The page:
Safe and Sound

Stockmens Bank

Colorado Springs, CO
3
Star Rating
Stockmens Bank is an FDIC-insured bank founded in 1897 and currently headquartered in Colorado Springs, CO. Regulatory filings show the bank having equity of $30.4 million on $357.2 million in assets, as of December 31, 2017.

Thanks to the work of 90 full-time employees in 10 offices in multiple states, the bank has amassed loans and leases worth $249.3 million, including $194.5 million worth of real estate loans. The bank currently holds $310.4 million in deposits from U.S. customers.

Overall, Bankrate believes that, as of December 31, 2017, Stockmens Bank exhibited a generally satisfactory condition, earning 3 out of 5 stars for safety and soundness. Keep reading for a breakdown of how the bank fared on the three key criteria Bankrate used to score American banks.

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THE INSTITUTION'S SCORE

Capital Score

Capital is a key measurement of an institution's financial fortitude. It acts as a bulwark against losses and provides protection for accountholders when a bank is struggling financially. From a safety and soundness perspective, more capital is better.

On our test to measure capital adequacy, Stockmens Bank received a score of 6 out of a possible 30 points, failing to reach the national average of 13.13.

One widely followed measure of this buffer is a bank's Tier 1 capital ratio. Stockmens Bank's Tier 1 capital ratio was 10.81 percent, higher than the 6 percent level regulators consider adequate, but under the national average of 25.65 percent. The higher the capital ratio, the better the bank will be able to stand up to economic difficulties.

Overall, Stockmens Bank held equity amounting to 8.50 percent of its assets, which was lower than the national average of 12.03 percent.

Asset Quality Score

In this test, Bankrate tries to estimate the effect of troubled assets, such as unpaid mortgages, on the bank's loan loss reserves and overall capitalization.

Having large numbers of these kinds of assets means a bank could have to use capital to absorb losses, cutting down on its equity cushion. Many of those assets are also likely to be in non-accrual status and thus aren't earning money, resulting in diminished earnings and potentially more risk of a failure in the future.

Stockmens Bank exceeded the national average of 37.49 on Bankrate's asset quality test, racking up 40 out of a possible 40 points .

A widely used indicator of asset quality is the percentage of problem assets a bank holds compared to its total assets. As of December 31, 2017, 0.22 percent of Stockmens Bank's loans were noncurrent, meaning they were more than 90 days past due or were in non-accrual status. That's below the national average of 1.01 percent.

Banks keep a reserve to deal with troubled assets known as an "allowance for loan and lease losses." How large that reserve is can be a handy indicator when evaluating a bank's ability to manage troubled assets, especially when compared to the total amount of problem loans. Unfortunately, the FDIC did not provide information on Stockmens Bank's loan loss allowance in its most recent filings.

Earnings score

A bank's ability to earn money has an effect on its safety and soundness. A bank can retain its earnings, expanding its capital buffer, or use them to deal with problematic loans, potentially making the bank more resilient in tough times. Losses, on the other hand, diminish a bank's ability to do those things.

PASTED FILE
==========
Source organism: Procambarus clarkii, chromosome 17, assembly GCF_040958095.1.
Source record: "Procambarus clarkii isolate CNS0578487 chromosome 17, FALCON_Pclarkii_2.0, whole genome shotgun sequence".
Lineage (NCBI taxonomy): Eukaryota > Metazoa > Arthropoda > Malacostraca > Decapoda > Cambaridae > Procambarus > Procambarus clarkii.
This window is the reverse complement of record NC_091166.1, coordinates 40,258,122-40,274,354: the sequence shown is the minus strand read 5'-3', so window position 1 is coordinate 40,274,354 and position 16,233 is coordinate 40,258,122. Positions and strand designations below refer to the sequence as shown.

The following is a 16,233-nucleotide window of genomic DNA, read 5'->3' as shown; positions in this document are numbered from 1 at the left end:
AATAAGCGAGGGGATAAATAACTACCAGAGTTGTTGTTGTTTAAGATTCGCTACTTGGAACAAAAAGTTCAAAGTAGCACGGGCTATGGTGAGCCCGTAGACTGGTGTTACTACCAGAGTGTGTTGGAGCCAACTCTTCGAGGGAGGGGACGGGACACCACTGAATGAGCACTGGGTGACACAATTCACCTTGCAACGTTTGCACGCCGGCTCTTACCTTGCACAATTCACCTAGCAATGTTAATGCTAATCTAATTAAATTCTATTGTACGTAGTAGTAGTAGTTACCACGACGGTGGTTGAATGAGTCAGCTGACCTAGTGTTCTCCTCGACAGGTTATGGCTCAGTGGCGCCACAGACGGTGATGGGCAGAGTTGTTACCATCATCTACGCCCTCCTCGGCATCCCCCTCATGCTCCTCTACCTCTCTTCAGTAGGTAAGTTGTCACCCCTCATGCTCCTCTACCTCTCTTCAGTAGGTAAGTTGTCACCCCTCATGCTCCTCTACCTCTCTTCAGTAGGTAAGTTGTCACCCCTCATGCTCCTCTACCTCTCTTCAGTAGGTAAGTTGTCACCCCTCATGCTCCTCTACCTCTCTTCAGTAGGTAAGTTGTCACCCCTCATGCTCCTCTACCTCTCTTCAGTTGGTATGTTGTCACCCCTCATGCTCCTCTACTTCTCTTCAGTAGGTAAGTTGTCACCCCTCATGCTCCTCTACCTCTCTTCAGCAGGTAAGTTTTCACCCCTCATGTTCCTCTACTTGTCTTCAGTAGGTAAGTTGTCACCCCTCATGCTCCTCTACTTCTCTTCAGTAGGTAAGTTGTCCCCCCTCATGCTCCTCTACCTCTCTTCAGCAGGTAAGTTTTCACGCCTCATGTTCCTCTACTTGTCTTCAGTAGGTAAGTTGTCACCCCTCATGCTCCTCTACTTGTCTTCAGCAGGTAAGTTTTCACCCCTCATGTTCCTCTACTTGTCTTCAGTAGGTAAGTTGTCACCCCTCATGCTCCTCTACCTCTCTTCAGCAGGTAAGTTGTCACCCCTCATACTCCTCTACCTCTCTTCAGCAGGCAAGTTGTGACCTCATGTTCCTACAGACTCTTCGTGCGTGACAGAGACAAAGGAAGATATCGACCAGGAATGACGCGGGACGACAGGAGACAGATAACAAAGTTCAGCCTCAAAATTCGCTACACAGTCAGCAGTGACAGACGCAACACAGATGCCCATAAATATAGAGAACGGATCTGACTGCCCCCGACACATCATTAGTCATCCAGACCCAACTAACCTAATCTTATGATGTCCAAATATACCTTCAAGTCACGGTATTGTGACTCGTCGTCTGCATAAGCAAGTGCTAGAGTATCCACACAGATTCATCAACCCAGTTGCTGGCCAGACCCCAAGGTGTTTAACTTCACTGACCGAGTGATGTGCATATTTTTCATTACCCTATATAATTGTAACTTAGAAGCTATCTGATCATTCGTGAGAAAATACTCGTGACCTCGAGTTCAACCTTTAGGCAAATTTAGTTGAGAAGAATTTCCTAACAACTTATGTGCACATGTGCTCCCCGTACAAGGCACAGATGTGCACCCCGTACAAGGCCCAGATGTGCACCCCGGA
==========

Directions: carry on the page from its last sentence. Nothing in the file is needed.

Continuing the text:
Stockmens Bank scored 4 out of a possible 30 on Bankrate's test of earnings, lower than the national average of 15.12.

Return on equity, calculated by dividing net income (profit, basically) by the total amount of equity, is one widely used measure of a bank's earnings. Stockmens Bank's most recent annualized quarterly return on equity was 1.49 percent, below the national average of 8.10 percent.

The bank recorded net income of $436,000 on total equity of $30.4 million for the twelve months ended December 31, 2017. The bank reported an annualized return on average assets, or ROA, of 0.13 percent, below the 1 percent deemed satisfactory in accordance with industry standards and below the average for U.S. banks of 1.00 percent.

WHAT IS SAFE & SOUND?

Bankrate.com's Safe & Sound Ratings provide a star rating system to evaluate the current financial status of financial institutions. The information gathered about banks, credit unions and thrifts is updated as set forth in the Terms of Use of Safe & Sound Ratings and Reports. The Safe & Sound Ratings information is grouped by categories of banks, thrifts and credit unions.

Scoring methodology

Bankrate.com evaluates the financial condition of institutions and assigns a one- to five-star rating for each with five stars representing the highest rating. Institutions with satisfactory performance will generally receive a rating of three or more stars. The majority of institutions fall into the three- to four-star range. An institution with an "NR" rating may be too new to rate or may have limited the publicly available information in their regulatory filings. The "NR" is not an indication of financial strength or weakness. The Safe & Sound rating is believed to be reliable, but the information is not guaranteed. In addition, events since the information was collected may have altered the institution's financial condition.